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The Prosecution That Isn’t Happening

The usual answers are that no one did anything wrong or, more realistically, that it’s too hard to convict individuals in complex financial fraud cases.

Jamie Dimon, Chairman and CEO of JPMorgan, and James Gorman, Chairman and CEO of Morgan Stanley, at the World Economic Forum in Davos, January 24, 2014. (Photo: Financial Times / Flickr)

People keep asking why no senior executive has gone to jail for the misdeeds that produced the financial crisis—and cost the United States more than $6 trillion, or $50,000 per household, in lost economic output. The usual answers are that no one did anything wrong (oh, come on) or, more realistically, that it’s too hard to convict individuals in complex financial fraud cases.

At the same time, however, the U.S. Attorney’s office for the Southern District of New York—the district that includes Wall Street—has amassed a 79-0 record in insider trading cases, including yesterday’s jury verdict against Mathew Martoma, a trader at the hedge fund firm SAC Capital Advisors. In Martoma’s case, he obtained confidential information about a clinical trial for a drug being manufactured by two pharmaceutical companies and, according to the jury, convinced his boss, Steven Cohen, to unload the firm’s positions in those two stocks.

Now, despite the 79-0 record (which includes guilty pleas), insider trading is not necessarily the easiest thing in the world to prove, especially in a criminal action. Insider trading is a violation of SEC Rule 10b-5 (see the Martoma indictment), which requires the prosecution to prove a series of elements, including scienter—that the defendant knew he was doing something wrong—beyond a reasonable doubt. Proving that something was going on inside someone’s head is tough, but it can be done.

Now guess what? Rule 10b-5 is also one of the ways to go after someone for the kind of securities fraud that helped produce the financial crisis. The SEC’s successful civil action against “Fabulous” Fabrice Tourre of Goldman Sachs, for defrauding investors in an ABACUS collateralized debt obligation, was also predicated on violations of Rule 10b-5 (and Section 17(a) of the Securities Act of 1933, which is similar). Yet while the Southern District has convicted 79 people of insider trading, when it comes to engineering the financial crisis, only two people have gone down—Tourre and Countrywide’s Rebecca Mairone—and they were both found liable on civil, not criminal charges. (And in Mairone’s case, the prosecution had to rely on special statutes covering fraud committed against government agencies.)

You might say that Mathew Martoma is no senior executive, and you would be right. As one witness said, Martoma was only a “grain of sand” next to Steven Cohen, the head of SAC Capital Advisors and the man the Southern District and the FBI really wanted to nail. But the SEC is going after Cohen, too, on civil charges of negligent supervision. That is, with eight SAC employees having been convicted of insider trading, the claim is that even if Cohen didn’t know what was going on (as of yet, the SEC seems to think they don’t have enough evidence to make that stick), he must have been negligent in supervising his firm’s portfolio managers.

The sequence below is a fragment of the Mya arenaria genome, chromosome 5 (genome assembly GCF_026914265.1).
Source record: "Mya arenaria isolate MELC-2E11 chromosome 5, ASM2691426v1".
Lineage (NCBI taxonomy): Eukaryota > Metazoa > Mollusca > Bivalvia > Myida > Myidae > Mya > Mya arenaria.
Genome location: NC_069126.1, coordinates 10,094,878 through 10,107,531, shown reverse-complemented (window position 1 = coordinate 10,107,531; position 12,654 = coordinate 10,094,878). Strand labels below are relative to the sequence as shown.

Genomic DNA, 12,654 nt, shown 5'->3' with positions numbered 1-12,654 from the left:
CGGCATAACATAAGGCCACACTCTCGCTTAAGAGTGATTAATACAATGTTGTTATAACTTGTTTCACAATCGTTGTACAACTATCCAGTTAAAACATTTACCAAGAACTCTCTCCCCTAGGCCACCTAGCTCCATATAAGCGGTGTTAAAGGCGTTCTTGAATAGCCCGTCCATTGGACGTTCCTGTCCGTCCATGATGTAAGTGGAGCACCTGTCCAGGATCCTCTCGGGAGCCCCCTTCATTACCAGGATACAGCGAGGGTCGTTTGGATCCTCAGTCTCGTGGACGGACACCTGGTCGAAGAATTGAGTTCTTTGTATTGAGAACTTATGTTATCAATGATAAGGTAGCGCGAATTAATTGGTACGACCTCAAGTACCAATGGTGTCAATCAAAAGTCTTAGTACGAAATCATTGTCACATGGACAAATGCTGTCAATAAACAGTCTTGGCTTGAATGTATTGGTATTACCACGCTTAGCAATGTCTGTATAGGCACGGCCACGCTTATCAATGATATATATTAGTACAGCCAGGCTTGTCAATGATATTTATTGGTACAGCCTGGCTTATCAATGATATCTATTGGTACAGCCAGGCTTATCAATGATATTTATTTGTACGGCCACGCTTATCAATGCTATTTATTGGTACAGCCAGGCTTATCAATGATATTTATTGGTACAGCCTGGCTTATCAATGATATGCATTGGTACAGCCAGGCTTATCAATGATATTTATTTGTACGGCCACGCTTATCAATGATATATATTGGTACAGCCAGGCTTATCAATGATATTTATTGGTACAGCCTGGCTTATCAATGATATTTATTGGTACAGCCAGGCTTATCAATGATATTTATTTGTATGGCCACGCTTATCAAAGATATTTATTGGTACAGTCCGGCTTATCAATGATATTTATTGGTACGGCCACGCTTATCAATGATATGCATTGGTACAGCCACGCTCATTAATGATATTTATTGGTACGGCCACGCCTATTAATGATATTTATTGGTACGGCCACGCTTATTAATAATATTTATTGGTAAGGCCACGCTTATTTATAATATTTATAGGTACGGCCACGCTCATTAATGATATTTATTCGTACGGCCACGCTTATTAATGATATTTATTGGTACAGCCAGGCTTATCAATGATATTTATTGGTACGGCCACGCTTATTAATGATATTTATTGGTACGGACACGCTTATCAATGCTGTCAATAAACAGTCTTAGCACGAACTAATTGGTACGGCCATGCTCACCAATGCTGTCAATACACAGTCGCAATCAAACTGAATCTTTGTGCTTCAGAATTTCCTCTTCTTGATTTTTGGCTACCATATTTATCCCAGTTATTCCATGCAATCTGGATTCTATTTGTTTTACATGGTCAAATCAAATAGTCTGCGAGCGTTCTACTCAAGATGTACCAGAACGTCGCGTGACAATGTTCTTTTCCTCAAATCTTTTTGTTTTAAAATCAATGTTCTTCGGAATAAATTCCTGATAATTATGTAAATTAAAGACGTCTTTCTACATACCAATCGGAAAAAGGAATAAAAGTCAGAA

So why isn’t anyone going after Lloyd Blankfein, Angelo Mozilo (for something other than dumping his own Countrywide stock), Jamie Dimon, or any of the other CEOs who, at best, were unaware that their lieutenants and foot soldiers were ripping off their clients? It’s true that negligent supervision is a specific type of liability that applies to investment advisors (although any big bank these days includes dozens of investment advisory firms within its umbrella), but it’s hard to imagine that an imaginative prosecutor couldn’t come up with another source of liability. Tourre, for example, was found liable for aiding and abetting wrongdoing committed by Goldman Sachs. Whom, then, was he aiding and abetting?

Sure, insider trading is a bad thing, but in the grand scheme of things it’s peanuts compared to the financial crisis and the behavior that produced it. The SEC likes to talk about maintaining “confidence in the markets” among ordinary investors, and people like Mathew Martoma certainly don’t help, but there are other, bigger things to worry about: the legal insider trading that corporate executives do routinely under cover of 10b5-1 plans, for one thing, or the prospect of a technological meltdown in the markets, for another.

It’s easy enough to come up with sinister theories for why the powers that be seem more interested in pursuing insider trading cases than financial crisis cases, which I won’t bother mentioning. There are less sinister theories as well. Maybe, five years after the financial crisis, it’s easier to tell a story about a rich hedge fund manager cheating (Martoma “bought the answer sheet,” U.S. Attorney Preet Bharara said) than about a less-rich investment banker misleading his even-less-rich buy-side clients investing their not-rich-at-all customers’ pension funds.

But that’s not the way the laws should be applied. Ideally, they should be applied fairly. We know that in a world of scarce resources it’s not possible to hold every wrongdoer accountable. Failing that, however, we should punish the people who do the most harm and deter the kinds of misbehavior that will cause the most harm in the future. It’s hard to think of something that caused more harm than the financial crisis. But the heavy artillery of our legal system are looking elsewhere.

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